|The Long Working Distance
A useful aid for pond water investigations
By Paul James (UK)
It occurred to me that the LWD Objective, which was primarily designed for use in inverted microscopes, where the need to peer through thicker glass bottomed receptacles was required, might be rather useful for use in standard microscopes whilst observing pond water specimens. The logic behind this was simple: coverslipped pondwater samples can often have a range of material in situ which raises the coverslip beyond the working distance of the objective. Even if the standard objective can be focussed, its 0.17mm coverslip correction cannot cope properly in this situation and so spherical aberrations will ensue. This flaw is at its worst when observing delicate organisms in darkfield, revealing flare in the image. (See below.)
LWD has shorter barrel length of about 2mm.
Olympus achromat objectives x20 0.4na.
Front element 'hollow' ground for LWD and
is larger to maintain na.
With 'deep' water mounting under coverslip OR use of deep celled slides the performance of the LWD Objective in darkfield is noticeably superior to that of the standard objective. The images below reveal the benefits of using the LWD objective in darkfield. Brightfield yields more faithful imagery too, though the difference is less exagerated but nevertheless obvious in A-B comparisons. The subject is a siliceous fragment from a radiolarian? resting at the bottom of a depressed cell slide. (The image is a crop from the image's centre and therefore seems exaggerated in scale and degree of spherical aberration, but still is very noticeable in live observations.)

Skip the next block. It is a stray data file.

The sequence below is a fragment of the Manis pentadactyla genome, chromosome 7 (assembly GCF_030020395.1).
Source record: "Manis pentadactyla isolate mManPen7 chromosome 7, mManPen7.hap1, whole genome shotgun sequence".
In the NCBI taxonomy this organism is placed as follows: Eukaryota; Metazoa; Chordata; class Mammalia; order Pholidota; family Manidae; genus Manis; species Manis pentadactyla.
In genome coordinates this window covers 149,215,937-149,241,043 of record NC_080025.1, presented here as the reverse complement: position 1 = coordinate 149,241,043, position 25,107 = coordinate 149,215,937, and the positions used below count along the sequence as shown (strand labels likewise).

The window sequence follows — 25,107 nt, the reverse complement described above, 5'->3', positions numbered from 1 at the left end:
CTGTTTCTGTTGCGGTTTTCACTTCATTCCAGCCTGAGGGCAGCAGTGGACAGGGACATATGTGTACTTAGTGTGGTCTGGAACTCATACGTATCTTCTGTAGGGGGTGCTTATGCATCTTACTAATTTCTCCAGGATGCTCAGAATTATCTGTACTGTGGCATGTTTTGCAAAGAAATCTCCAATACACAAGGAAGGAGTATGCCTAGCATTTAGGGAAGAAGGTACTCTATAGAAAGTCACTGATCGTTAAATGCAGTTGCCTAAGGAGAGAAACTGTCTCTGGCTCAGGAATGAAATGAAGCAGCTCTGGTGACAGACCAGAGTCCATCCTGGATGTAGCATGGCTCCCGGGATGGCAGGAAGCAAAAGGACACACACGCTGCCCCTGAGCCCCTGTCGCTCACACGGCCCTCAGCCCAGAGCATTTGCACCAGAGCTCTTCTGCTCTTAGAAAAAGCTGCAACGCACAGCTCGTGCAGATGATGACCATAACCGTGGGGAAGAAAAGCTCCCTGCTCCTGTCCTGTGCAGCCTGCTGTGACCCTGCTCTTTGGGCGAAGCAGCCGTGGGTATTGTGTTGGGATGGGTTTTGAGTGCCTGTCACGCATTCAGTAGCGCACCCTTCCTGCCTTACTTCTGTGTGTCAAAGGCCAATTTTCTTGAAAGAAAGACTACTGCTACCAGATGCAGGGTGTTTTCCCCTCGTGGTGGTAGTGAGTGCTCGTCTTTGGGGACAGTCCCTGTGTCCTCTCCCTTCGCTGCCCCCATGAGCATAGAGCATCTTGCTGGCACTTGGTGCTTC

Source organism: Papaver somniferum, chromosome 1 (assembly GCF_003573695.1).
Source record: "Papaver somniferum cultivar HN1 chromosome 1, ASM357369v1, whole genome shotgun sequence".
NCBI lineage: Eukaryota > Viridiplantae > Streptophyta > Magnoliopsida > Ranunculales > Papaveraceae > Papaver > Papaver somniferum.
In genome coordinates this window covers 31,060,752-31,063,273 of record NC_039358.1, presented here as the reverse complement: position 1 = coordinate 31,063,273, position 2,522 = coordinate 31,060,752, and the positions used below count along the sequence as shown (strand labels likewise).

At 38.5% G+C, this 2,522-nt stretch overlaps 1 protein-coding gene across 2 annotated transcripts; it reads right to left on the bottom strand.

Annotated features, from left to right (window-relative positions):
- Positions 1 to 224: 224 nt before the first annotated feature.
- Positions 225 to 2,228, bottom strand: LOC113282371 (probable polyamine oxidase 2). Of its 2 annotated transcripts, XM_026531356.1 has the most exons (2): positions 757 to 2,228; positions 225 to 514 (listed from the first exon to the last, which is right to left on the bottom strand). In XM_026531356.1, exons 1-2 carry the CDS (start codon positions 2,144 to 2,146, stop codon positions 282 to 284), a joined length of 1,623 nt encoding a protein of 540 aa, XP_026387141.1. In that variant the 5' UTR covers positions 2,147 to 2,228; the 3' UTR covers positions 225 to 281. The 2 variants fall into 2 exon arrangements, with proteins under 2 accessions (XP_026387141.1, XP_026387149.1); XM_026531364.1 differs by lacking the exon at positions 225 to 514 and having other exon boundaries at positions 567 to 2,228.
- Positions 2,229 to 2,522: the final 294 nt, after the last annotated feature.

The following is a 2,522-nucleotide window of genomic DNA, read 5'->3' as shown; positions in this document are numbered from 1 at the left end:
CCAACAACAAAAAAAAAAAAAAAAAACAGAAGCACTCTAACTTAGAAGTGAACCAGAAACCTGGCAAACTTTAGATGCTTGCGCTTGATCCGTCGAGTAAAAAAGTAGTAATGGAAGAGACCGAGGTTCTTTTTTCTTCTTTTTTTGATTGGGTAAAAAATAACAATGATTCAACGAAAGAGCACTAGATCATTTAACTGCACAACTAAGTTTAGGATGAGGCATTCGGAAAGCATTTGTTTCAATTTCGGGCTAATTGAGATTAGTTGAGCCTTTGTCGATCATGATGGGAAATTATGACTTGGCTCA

STANDARD OBJ (Sph. aberration)
Depressed cell slides
Also, those observers who enjoy medium power views of pondlife on slides with depressed cells will gain dividends by using such an objective. In the case of this particular optic from Olympus its 'coverslip' correction is for glass of 1.2 mm thickness and therefore will yield excellent imagery from one of these cells with ease, both as regards working distance and optical corrections. Rotifers for instance, can 'enjoy' a more natural disposition inside a deep cell, and whilst the true water objective has the edge when observing these specimens, the cost of a suitable x20 optic might exceed the value of a dozen used Olympus LWD C20's??
One of the secrets in the quest of rewarding microscopy is to trying to solve problems and there is usually a way round them. The LWD objective, especially in the x20 - x40 range is one answer to one problem for some pondwater practitioners, and more especially DF enthusiasts.
Though the difference in working distance might only be 1.5-2mm over the standard objective, it is a large measure in microscopy..............'Elbow room' with corrections too!
|All comments welcome by the author Paul James|
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